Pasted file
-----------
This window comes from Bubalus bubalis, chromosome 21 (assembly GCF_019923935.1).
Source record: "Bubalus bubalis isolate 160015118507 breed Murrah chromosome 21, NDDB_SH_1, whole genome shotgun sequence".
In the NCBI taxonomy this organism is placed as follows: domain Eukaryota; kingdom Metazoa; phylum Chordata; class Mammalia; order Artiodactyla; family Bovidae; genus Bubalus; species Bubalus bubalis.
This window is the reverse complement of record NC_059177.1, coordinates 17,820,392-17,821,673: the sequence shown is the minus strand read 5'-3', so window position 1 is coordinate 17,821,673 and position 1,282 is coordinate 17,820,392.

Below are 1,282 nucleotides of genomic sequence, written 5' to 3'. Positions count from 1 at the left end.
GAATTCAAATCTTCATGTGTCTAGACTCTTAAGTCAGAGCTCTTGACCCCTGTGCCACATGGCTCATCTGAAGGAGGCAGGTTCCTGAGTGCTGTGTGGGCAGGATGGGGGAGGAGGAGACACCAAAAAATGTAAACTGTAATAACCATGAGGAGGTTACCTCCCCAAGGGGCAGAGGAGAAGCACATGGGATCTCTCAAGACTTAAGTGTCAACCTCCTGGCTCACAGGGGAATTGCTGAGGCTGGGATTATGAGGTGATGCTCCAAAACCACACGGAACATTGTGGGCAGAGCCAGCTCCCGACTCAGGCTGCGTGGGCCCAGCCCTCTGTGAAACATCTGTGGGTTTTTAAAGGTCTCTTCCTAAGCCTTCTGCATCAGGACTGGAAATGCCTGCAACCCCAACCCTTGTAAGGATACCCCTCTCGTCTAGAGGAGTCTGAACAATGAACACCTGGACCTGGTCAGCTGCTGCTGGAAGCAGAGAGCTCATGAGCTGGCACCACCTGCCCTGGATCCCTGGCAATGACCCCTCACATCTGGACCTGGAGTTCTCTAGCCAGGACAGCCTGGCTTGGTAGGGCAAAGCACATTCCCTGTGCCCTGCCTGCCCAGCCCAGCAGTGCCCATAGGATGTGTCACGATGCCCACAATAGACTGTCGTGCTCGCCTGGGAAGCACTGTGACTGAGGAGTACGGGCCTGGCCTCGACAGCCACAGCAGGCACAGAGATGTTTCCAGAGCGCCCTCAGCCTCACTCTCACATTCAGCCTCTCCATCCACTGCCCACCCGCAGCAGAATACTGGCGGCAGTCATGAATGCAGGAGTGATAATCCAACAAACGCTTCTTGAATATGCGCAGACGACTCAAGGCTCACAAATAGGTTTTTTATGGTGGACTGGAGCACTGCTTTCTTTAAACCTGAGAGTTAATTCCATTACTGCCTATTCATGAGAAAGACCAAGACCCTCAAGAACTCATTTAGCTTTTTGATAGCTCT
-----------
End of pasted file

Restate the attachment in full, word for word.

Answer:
This window comes from Bubalus bubalis, chromosome 21 (assembly GCF_019923935.1).
Source record: "Bubalus bubalis isolate 160015118507 breed Murrah chromosome 21, NDDB_SH_1, whole genome shotgun sequence".
In the NCBI taxonomy this organism is placed as follows: domain Eukaryota; kingdom Metazoa; phylum Chordata; class Mammalia; order Artiodactyla; family Bovidae; genus Bubalus; species Bubalus bubalis.
This window is the reverse complement of record NC_059177.1, coordinates 17,820,392-17,821,673: the sequence shown is the minus strand read 5'-3', so window position 1 is coordinate 17,821,673 and position 1,282 is coordinate 17,820,392.

Below are 1,282 nucleotides of genomic sequence, written 5' to 3'. Positions count from 1 at the left end.
GAATTCAAATCTTCATGTGTCTAGACTCTTAAGTCAGAGCTCTTGACCCCTGTGCCACATGGCTCATCTGAAGGAGGCAGGTTCCTGAGTGCTGTGTGGGCAGGATGGGGGAGGAGGAGACACCAAAAAATGTAAACTGTAATAACCATGAGGAGGTTACCTCCCCAAGGGGCAGAGGAGAAGCACATGGGATCTCTCAAGACTTAAGTGTCAACCTCCTGGCTCACAGGGGAATTGCTGAGGCTGGGATTATGAGGTGATGCTCCAAAACCACACGGAACATTGTGGGCAGAGCCAGCTCCCGACTCAGGCTGCGTGGGCCCAGCCCTCTGTGAAACATCTGTGGGTTTTTAAAGGTCTCTTCCTAAGCCTTCTGCATCAGGACTGGAAATGCCTGCAACCCCAACCCTTGTAAGGATACCCCTCTCGTCTAGAGGAGTCTGAACAATGAACACCTGGACCTGGTCAGCTGCTGCTGGAAGCAGAGAGCTCATGAGCTGGCACCACCTGCCCTGGATCCCTGGCAATGACCCCTCACATCTGGACCTGGAGTTCTCTAGCCAGGACAGCCTGGCTTGGTAGGGCAAAGCACATTCCCTGTGCCCTGCCTGCCCAGCCCAGCAGTGCCCATAGGATGTGTCACGATGCCCACAATAGACTGTCGTGCTCGCCTGGGAAGCACTGTGACTGAGGAGTACGGGCCTGGCCTCGACAGCCACAGCAGGCACAGAGATGTTTCCAGAGCGCCCTCAGCCTCACTCTCACATTCAGCCTCTCCATCCACTGCCCACCCGCAGCAGAATACTGGCGGCAGTCATGAATGCAGGAGTGATAATCCAACAAACGCTTCTTGAATATGCGCAGACGACTCAAGGCTCACAAATAGGTTTTTTATGGTGGACTGGAGCACTGCTTTCTTTAAACCTGAGAGTTAATTCCATTACTGCCTATTCATGAGAAAGACCAAGACCCTCAAGAACTCATTTAGCTTTTTGATAGCTCT